Slips, Trips and Falls
Further guidance regarding escape routes
This section provides further guidance on the general principles that apply to escape routes and provides examples of typical escape route solutions for a range of common building layouts. The guidance is based on premises of normal risk so if your premises (or part of your premises) are higher (or lower) risk you should adapt the solution accordingly.
Having established the number and location of people and the exit capacity required to evacuate them safely, you now need to confirm that the number and location of existing exits is adequate. This is normally determined by the distance people have to travel to reach them.
In new buildings which have been designed and constructed in accordance with modern building standards the travel distances will already have been calculated. Once you have completed your fire risk assessment you need to confirm that those distances are still relevant.
When assessing travel distances you need to consider the distance to be travelled by people when escaping, allowing for walking around furniture or display material etc.
The distance should be measured from all parts of the premises (e.g. from the most remote part of an office or shop on any floor) to the nearest place of reasonable safety which is:
A protected stairway enclosure (a storey exit)
A separate fire compartment from which there is a final exit to a place of total safety.
The nearest available final exit
Suggested travel distances
Where more than one escape route is provided:
25m in higher fire-risk area.
45M in normal fire-risk area.
60m in lower fire-risk area.
Where only a single escape route is provided:
12m in higher fire-risk area.
18m in normal fire-risk area.
25m in lower fire-risk area.
The travel distances given above are based on those recommended in Approved Document B of the Building Regulation and are intended to complement the other fire safety recommendations in Approved Document B. Your current escape route travel distances may be different from these since they may be based on recommendations made in alternative guidance.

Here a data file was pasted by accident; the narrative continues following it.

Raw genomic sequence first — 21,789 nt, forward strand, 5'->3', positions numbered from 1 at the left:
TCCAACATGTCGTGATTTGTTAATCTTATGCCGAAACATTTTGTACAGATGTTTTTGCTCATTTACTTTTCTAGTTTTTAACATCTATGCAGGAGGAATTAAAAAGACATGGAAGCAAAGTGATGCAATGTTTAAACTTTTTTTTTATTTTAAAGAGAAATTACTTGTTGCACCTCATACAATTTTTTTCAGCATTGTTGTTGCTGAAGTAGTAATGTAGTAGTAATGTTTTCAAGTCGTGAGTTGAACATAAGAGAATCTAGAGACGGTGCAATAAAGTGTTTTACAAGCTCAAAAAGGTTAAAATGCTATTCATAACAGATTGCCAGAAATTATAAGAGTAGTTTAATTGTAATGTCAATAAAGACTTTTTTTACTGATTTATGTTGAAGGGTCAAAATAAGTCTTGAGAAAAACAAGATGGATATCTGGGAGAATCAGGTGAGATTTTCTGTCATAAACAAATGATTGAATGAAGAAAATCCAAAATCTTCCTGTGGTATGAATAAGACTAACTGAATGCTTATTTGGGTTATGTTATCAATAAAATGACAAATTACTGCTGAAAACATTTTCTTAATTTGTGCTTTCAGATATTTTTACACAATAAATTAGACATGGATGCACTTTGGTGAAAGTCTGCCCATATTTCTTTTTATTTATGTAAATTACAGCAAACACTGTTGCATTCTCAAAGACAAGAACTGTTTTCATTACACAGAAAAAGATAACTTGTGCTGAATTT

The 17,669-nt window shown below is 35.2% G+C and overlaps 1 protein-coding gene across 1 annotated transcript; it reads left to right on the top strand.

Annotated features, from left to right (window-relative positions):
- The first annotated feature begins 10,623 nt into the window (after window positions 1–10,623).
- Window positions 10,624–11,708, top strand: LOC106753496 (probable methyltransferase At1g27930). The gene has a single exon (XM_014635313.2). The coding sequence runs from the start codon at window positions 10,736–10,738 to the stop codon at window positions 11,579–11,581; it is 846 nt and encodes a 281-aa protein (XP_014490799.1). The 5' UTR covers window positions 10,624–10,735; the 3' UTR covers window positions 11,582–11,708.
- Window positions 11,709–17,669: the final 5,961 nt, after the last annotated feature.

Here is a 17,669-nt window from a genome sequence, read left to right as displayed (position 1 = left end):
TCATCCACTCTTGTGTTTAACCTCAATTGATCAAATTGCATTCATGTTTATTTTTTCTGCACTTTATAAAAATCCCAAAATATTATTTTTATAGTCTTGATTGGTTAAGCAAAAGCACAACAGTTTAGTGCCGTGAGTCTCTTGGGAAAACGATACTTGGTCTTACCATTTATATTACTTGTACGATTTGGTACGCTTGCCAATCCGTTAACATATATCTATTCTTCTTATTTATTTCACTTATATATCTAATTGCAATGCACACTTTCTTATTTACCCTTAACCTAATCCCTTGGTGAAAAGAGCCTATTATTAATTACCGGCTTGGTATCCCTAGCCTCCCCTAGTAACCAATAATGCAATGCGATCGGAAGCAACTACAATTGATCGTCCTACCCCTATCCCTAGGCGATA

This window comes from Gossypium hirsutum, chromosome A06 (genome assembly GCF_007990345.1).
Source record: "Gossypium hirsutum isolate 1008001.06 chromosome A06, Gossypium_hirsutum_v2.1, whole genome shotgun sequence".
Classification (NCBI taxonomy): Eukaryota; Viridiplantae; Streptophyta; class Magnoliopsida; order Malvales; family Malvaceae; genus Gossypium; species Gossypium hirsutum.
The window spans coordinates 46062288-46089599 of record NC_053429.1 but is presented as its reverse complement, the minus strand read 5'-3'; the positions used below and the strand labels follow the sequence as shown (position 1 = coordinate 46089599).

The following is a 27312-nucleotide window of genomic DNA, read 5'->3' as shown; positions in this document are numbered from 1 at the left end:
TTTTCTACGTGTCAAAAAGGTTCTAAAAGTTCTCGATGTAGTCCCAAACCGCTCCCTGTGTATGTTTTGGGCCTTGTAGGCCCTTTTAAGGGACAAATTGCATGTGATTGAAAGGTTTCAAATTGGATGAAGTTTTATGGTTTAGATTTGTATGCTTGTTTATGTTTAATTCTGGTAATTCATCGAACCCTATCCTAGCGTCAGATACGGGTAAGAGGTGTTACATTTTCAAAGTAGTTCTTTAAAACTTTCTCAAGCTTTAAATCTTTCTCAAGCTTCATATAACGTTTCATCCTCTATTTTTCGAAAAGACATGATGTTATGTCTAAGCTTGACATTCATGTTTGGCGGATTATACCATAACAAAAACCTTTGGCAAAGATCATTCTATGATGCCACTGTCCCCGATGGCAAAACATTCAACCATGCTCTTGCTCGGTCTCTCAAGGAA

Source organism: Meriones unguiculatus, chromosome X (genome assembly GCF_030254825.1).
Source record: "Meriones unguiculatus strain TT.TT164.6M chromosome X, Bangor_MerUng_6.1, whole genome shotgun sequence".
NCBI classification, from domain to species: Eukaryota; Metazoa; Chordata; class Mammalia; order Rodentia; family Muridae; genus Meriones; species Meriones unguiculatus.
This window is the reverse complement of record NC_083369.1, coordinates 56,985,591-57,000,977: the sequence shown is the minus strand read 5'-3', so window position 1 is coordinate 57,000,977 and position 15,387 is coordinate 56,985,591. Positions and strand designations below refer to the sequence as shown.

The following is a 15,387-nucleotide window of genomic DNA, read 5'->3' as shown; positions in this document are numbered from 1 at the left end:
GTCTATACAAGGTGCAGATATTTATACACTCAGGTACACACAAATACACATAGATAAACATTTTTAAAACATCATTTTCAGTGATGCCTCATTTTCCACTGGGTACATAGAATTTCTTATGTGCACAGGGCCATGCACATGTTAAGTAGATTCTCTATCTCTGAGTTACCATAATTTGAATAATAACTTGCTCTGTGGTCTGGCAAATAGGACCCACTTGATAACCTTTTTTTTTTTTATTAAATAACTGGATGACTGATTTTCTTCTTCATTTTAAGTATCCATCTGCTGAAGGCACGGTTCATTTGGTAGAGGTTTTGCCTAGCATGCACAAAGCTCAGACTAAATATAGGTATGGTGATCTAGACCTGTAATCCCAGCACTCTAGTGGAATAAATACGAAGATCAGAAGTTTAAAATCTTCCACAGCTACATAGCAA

Where your route leads to more than one final exit, but only allows initial travel in a single direction (e.g. from a room or dead end), then this initial travel distance should be limited to that for a "single escape route". However, your total travel distance should not exceed that for "more than one escape route".
Measuring travel distance
The route taken through a room or space will be determined by the layout of the contents e.g. work stations, aisle layout. It is good practice to ensure routes to the exits are kept as direct and short as possible. In small rooms there may only be one exit but in larger rooms or area there may be many exits.
In some cases where the contents are moved around or the space is liable to frequent change, e.g. in a storage area or where racking is moveable you should ensure that the exits, or the routes to them, do not become blocked or the length of the route is not significantly extended.